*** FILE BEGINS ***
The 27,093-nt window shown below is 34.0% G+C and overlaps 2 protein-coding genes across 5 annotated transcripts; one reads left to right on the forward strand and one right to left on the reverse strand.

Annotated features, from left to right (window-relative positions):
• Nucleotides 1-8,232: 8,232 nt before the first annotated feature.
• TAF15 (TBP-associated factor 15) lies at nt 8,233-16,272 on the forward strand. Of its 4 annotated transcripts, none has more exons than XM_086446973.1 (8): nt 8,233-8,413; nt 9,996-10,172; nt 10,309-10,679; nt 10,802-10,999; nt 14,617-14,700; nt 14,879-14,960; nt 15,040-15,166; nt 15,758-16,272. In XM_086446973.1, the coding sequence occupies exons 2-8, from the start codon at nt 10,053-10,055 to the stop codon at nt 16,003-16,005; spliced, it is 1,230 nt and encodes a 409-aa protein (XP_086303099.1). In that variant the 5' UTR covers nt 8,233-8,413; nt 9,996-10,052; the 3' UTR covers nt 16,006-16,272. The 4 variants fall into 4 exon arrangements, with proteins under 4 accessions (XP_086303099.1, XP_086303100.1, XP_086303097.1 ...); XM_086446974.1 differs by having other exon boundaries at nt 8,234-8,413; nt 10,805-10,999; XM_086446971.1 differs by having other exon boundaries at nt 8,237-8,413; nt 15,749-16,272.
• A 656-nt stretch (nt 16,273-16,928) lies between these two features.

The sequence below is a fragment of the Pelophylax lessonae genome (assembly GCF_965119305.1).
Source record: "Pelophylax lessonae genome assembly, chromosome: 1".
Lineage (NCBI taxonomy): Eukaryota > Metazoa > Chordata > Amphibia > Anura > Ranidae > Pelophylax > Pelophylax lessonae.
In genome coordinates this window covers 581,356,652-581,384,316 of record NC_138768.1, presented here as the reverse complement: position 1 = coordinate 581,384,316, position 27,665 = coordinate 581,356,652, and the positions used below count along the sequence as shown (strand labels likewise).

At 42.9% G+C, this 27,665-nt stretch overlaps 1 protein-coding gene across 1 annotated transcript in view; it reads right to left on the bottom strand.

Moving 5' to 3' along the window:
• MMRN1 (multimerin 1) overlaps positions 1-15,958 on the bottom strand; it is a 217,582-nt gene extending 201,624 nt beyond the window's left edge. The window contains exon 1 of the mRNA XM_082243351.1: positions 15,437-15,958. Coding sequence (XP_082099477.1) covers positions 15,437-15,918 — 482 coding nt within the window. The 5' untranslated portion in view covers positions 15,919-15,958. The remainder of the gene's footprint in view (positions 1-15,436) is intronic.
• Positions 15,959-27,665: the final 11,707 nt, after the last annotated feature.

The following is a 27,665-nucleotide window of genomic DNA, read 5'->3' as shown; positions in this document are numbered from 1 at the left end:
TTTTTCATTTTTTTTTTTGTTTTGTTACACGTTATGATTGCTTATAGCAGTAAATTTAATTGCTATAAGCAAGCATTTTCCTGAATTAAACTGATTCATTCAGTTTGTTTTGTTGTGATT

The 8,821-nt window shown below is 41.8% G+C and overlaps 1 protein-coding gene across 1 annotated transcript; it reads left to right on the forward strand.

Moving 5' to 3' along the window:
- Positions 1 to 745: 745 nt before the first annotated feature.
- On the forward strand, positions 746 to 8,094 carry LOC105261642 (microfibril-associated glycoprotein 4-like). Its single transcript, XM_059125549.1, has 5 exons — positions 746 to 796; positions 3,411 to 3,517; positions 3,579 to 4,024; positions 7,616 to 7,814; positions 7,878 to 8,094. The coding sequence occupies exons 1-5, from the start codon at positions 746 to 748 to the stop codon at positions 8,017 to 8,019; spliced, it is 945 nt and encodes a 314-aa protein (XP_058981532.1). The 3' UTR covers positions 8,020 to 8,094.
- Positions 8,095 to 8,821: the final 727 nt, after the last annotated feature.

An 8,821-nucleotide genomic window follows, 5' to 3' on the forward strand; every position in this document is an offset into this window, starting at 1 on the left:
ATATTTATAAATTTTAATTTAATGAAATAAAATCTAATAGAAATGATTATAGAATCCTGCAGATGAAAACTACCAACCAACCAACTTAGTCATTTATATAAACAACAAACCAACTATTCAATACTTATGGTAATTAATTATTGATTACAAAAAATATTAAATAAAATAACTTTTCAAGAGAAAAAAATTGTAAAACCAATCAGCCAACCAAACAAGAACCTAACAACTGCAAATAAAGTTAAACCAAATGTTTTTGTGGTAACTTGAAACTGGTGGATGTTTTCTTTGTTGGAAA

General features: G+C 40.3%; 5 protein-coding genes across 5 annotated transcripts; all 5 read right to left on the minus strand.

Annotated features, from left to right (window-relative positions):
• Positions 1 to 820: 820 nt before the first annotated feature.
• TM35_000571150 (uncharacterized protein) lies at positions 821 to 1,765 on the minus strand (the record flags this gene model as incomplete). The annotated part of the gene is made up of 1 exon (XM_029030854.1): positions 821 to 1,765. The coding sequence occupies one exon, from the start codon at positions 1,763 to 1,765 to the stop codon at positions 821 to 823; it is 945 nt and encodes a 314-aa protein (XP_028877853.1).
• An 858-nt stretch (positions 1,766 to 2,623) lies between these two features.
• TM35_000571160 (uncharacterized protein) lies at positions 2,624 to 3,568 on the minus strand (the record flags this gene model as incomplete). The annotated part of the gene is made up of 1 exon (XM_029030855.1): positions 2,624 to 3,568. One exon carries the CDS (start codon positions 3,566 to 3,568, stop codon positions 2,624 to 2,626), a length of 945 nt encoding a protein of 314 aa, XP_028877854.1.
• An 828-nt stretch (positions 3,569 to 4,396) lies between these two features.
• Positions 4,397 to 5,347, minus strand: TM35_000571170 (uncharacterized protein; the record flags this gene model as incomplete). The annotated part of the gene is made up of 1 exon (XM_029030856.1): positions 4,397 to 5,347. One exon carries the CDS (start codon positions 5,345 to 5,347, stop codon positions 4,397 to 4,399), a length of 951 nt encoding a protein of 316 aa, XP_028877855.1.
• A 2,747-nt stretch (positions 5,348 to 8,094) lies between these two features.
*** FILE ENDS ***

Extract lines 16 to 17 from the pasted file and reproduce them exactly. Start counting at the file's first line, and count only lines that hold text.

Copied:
The 8,821-nt window shown below is 41.8% G+C and overlaps 1 protein-coding gene across 1 annotated transcript; it reads left to right on the forward strand.

Moving 5' to 3' along the window: